EXHIBITION, CONCERT, READING, STREET ACTIVITY, PARTY, PERFORMANCE, THEATRE PIECE, LECTURE, SCREENING, ETC.
JOB, WORKSHOP, INTERNSHIP, COLLABORATION PROJECTS, JOINING A BAND, RESIDENCY, WANTED PROFESSIONAL, ETC.
ARTWORK, PIECE OF MUSIC, VIDEO, PIECE OF POETRY, ILLUSTRATION, SERIES OF PHOTOGRAPHS, CORPORATE DESIGN, ETC.
The performance creates a surrounding for collective research, in which each participant, the artist as well as the viewer, is allowed to test the limits of habitual behaviorist models and assess their readiness to acquire new experience and assume a new role entailing unexpected reactions and consequences. The viewers can participate in the performance by taking a bunch of keys and finding the one that will undo the lock on the artist's neck.
• transparent plastic collar fixing me to the wall
• metallic locker attached to the collar
• many keys in a single bunch, some of them can unlock the locker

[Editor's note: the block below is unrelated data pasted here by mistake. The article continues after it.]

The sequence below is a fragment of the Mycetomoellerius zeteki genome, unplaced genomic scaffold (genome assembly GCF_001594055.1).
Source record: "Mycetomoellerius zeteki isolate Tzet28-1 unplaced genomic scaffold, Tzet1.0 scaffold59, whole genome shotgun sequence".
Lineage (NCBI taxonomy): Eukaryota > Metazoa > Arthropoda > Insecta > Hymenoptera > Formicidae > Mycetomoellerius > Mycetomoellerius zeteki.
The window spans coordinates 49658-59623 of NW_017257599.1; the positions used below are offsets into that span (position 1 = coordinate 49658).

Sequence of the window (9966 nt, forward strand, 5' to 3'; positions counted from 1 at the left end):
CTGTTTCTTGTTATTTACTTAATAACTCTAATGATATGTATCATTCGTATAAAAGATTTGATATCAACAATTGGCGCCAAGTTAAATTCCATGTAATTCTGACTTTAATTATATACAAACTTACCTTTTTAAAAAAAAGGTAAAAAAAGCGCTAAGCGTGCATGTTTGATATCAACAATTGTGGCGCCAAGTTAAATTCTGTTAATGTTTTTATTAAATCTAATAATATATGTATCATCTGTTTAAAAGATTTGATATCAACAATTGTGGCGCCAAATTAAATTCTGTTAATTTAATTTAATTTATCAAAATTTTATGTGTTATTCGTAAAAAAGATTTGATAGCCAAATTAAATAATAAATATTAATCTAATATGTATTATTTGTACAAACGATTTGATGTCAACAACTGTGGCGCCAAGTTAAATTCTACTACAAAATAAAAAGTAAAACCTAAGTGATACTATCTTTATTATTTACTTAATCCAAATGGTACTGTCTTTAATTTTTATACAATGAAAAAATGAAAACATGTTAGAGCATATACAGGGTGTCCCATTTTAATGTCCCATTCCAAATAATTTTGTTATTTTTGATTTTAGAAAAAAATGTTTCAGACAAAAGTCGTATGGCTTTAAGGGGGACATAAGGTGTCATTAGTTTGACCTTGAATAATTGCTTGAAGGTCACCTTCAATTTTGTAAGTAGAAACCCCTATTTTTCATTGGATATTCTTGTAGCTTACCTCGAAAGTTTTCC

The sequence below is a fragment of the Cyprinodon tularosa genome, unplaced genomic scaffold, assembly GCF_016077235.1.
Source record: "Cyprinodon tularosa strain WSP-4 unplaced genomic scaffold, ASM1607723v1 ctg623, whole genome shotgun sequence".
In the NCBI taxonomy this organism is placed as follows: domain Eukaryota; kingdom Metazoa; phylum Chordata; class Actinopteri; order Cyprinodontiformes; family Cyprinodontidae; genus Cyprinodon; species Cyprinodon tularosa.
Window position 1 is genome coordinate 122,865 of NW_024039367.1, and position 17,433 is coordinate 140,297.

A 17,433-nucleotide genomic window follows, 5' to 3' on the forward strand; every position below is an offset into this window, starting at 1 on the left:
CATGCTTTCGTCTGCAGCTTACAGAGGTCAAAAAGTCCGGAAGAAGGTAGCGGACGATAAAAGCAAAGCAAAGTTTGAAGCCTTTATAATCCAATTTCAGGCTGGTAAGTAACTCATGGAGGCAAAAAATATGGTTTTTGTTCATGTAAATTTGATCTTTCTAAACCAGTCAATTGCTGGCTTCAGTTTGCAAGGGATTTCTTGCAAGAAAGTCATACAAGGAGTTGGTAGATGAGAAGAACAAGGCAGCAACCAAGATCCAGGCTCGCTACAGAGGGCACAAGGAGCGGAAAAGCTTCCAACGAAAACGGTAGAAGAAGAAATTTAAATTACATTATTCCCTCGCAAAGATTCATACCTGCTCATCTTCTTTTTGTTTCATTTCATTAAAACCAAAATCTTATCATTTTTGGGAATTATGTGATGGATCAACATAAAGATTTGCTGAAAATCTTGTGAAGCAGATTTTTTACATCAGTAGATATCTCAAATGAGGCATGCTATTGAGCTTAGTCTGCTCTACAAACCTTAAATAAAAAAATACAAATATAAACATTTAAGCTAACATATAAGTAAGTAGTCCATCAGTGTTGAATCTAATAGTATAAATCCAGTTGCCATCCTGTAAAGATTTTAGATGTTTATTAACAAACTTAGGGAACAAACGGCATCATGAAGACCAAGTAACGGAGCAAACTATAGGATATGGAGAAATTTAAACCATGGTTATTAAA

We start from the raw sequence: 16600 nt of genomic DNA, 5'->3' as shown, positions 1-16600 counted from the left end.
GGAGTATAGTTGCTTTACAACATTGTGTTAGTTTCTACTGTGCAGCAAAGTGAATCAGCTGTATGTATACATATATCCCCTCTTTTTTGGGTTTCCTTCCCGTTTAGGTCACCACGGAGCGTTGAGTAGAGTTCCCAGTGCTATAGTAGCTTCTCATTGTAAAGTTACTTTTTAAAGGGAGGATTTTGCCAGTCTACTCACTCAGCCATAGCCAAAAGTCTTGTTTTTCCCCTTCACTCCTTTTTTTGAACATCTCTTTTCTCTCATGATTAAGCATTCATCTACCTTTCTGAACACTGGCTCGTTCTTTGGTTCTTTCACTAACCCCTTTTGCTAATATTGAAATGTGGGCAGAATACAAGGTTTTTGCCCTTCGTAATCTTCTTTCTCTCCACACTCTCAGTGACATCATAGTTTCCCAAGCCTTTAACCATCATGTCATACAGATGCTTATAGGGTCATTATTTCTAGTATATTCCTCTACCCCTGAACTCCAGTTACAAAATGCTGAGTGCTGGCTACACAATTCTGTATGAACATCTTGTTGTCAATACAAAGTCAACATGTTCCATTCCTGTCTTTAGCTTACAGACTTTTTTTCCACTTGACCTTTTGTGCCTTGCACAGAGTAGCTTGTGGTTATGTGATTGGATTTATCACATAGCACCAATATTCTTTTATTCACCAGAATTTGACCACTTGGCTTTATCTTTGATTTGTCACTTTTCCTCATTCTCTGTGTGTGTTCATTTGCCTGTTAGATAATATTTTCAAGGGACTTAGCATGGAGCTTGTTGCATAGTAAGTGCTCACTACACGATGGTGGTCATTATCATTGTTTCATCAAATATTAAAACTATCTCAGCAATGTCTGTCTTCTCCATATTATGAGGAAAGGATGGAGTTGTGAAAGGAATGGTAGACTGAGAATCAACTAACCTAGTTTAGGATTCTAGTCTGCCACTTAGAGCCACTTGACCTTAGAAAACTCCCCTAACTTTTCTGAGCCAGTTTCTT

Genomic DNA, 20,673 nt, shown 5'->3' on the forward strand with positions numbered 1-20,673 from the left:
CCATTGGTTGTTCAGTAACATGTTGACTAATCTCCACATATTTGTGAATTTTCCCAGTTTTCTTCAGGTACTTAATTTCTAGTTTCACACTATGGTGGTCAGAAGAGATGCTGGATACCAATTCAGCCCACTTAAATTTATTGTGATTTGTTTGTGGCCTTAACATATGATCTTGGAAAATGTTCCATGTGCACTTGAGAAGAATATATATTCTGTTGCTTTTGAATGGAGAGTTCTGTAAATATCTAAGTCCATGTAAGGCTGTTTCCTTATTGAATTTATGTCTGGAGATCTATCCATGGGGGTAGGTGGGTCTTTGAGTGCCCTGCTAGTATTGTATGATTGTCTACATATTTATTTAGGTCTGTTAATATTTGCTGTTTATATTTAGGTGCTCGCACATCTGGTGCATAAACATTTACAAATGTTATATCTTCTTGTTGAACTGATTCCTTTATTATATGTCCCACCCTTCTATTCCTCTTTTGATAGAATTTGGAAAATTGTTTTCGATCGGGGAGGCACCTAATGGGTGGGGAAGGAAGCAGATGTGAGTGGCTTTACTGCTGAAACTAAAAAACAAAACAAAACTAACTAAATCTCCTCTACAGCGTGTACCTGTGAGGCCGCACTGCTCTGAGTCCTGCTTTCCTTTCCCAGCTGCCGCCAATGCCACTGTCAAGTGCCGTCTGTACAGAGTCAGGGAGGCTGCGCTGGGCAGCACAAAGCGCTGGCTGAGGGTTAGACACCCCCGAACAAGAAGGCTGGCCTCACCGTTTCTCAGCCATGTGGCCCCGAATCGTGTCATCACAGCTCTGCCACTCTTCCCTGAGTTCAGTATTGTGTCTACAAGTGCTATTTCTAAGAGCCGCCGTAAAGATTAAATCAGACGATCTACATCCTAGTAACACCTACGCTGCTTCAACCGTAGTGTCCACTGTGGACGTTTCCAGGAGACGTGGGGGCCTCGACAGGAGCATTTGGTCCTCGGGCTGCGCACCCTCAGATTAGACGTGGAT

• viewers / participants
I sit on a chair in the artist's room in the Berlusconi Arc. Seen from a certain distance, it seems as if I were feeling comfortable. But at a closer look can be seen a transparent, almost invisible collar that fixes my posture. The audience understands that I cannot
get up or considerably alter my position. The collar is closed with a locker.
The next thing that is seen in the room is a bedside table with a bunch of two hundred keys on it, but only a few keys can unlock the locker. These keys become a sort of invitation to the viewers. It is up to them to decide whether to find the right key and set me free or leave me as I am. However, the performance does not end with releasing the locker. After I have been set free, I suggest that the participant should take my place. If he or she refuses, I ask them to lock me again. If they accept, I sit them on the chair and close the locker. What I do next depends on the situation: I witness what is happening and then either invite the viewers to take
a bunch of keys and release the participant or find the right key on my own and return to the "comfort zone".
Photography by Asya Freiya